Policies and Procedures A Manual Clarifies Responsibility

The best-run co-ops and condos regularly update their house rules document, providing essential information to residents, the board and the professionals who work with the building, on everything from payment of arrears to installation of window guards. These properties also develop and distribute, either as part of the house rules or as a separate reference document, a policies and procedures manual that clearly defines how the board and residents are to communicate with management and go about certain activities such as applying for permission to make alterations to apartments, arranging for sublease or rental approval, moving in and out of the building, providing keys for emergency access and countless other items. Because the list goes on and on, having a manual can make life a lot easier.

A Useful Document

Boards of buildings where policies and procedures manuals exist quickly testify to their usefulness. Al Volpe, a long-time board member and current treasurer of Berkeley Towers II, a 442-unit co-op in Woodside, and vice president of the Federation of New York Housing Cooperatives, says that his property's document is useful for both current and incoming residents. "When new purchasers come in, we give them the manual," says Volpe. "And there is no charge for extra copies."

Florence Tonjes, board president of a 202-unit co-op on Fifth Avenue, also recognizes the value of promulgating policies and procedures. Last year, her building produced a comprehensive rules and regulations document, and Tonjes recounts an incident where one resident actually apologized to another for having violated the building's policy when it was shown to him in writing. "It's worked well," says Tonjes. "With a codified document of rules, regulations, policies, and procedures, nobody can say they didn't know because it's all right there, written down."

Tonjes' co-op is managed by Cooper Square Realty, a property management firm in Manhattan, whose president, David Kuperberg, is something of an expert on policies and procedures manuals. Kuperberg has written several articles on the topic and has been instrumental in the creation of such documents for several of his portfolio properties. So important does Kuperberg think this document is, that Cooper Square issues a sign-off sheet to all prospective incoming residents indicating the prospect has received, and understands, all information contained in the document.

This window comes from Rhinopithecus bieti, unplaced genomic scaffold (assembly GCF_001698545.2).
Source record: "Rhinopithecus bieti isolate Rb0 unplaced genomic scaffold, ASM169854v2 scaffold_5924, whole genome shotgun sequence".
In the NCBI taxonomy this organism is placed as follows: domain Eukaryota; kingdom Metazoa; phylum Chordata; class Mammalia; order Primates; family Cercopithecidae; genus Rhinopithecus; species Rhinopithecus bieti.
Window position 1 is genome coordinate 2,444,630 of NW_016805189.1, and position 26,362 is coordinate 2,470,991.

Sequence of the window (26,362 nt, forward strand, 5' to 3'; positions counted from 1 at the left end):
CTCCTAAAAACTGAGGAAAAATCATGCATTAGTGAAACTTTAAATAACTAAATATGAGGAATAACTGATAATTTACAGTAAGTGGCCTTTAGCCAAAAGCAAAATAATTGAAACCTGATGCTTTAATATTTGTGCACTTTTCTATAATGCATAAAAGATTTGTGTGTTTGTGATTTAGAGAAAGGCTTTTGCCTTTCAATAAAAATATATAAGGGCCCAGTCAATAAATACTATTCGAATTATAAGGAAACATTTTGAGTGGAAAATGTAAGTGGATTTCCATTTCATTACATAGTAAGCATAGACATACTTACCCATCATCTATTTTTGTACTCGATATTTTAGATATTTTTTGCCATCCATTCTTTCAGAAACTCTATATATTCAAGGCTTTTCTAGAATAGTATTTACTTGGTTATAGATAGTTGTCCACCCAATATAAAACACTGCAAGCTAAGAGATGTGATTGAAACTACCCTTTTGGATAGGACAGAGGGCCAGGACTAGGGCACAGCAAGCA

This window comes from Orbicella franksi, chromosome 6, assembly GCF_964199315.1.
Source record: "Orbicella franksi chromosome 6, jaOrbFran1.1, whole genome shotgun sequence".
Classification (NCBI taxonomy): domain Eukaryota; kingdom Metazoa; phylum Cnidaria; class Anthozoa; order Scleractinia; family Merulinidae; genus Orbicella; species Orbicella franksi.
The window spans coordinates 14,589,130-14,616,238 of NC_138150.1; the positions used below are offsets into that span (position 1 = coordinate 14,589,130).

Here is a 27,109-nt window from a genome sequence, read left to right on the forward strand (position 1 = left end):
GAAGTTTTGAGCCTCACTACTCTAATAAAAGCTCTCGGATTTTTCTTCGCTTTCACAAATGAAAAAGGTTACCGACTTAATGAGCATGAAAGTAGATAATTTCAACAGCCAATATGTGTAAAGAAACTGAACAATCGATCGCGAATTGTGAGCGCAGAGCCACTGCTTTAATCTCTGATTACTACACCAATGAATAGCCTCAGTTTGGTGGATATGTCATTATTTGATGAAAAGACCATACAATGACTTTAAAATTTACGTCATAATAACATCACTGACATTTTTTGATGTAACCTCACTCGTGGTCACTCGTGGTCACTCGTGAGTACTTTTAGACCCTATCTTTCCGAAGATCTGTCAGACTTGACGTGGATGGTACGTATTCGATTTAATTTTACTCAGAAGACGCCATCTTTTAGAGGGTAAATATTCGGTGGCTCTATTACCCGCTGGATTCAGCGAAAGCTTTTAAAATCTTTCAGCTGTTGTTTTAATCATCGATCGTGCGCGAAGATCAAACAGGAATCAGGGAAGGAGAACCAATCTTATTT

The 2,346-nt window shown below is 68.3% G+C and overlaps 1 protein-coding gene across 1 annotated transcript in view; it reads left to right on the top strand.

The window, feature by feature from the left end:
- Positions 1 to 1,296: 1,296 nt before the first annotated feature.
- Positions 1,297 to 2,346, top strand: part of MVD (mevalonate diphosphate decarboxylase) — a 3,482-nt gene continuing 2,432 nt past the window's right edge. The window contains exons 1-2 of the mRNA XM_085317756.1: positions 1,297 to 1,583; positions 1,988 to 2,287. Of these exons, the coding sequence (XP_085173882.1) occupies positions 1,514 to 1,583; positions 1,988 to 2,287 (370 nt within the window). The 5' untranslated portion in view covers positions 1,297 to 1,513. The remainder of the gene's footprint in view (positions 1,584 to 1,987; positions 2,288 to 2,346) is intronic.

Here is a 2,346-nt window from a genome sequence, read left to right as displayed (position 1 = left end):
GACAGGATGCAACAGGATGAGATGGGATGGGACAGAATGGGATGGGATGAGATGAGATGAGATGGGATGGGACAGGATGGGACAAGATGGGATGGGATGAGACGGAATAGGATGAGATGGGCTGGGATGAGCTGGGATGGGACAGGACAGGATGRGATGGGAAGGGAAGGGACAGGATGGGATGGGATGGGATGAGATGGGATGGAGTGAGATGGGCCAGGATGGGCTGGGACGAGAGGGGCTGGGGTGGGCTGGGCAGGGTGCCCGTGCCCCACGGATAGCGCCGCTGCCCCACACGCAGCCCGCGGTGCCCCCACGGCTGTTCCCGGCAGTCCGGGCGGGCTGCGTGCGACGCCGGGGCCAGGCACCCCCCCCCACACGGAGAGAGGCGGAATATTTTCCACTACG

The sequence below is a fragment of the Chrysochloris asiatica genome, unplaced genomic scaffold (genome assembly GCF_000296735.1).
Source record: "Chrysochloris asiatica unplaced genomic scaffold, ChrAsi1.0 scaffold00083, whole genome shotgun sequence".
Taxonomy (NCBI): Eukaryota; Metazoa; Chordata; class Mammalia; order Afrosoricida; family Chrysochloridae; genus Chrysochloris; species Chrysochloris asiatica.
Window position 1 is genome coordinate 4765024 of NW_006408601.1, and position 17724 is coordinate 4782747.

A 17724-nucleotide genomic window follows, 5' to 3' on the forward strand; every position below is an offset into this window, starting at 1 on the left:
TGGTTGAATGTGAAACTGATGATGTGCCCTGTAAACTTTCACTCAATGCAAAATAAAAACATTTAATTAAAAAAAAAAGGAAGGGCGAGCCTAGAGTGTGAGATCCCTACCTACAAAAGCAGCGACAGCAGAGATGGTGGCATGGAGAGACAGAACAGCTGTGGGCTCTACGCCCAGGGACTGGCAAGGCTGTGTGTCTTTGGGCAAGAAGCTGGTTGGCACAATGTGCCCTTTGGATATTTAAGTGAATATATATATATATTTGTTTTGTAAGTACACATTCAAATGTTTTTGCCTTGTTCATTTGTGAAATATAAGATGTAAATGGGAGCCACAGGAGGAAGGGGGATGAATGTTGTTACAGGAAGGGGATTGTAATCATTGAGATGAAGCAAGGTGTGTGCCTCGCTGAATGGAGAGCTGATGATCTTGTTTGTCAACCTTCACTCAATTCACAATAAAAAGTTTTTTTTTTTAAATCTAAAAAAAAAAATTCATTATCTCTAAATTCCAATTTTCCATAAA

"Some properties," says Kuperberg, "even make it a requirement that the outgoing resident provide their copy of the document to the new resident coming into that unit, and charge residents who lose or must otherwise replace their copies." Kuperberg recommends that the document be updated on a regular basis, and completely updated and re-issued every three to five years. "It's not necessary to re-do the whole thing every time a new policy is passed or a new procedure is put in place," he says, "although it is advisable for the board to issue a timely memo to residents informing them of these changes when they do take place."

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Comments

  • I am a shareholder and 1 year board member of a building that is only 55% owner occupied and 45% sponsor owned by our management company. Most of the sponsor units are rentals with no sight of converting to sales. consequently, the coop has a rental mentality Plagued by apathy. What can I do to help create a strong active and involved board and shareholders that will have a vested interest in our coop?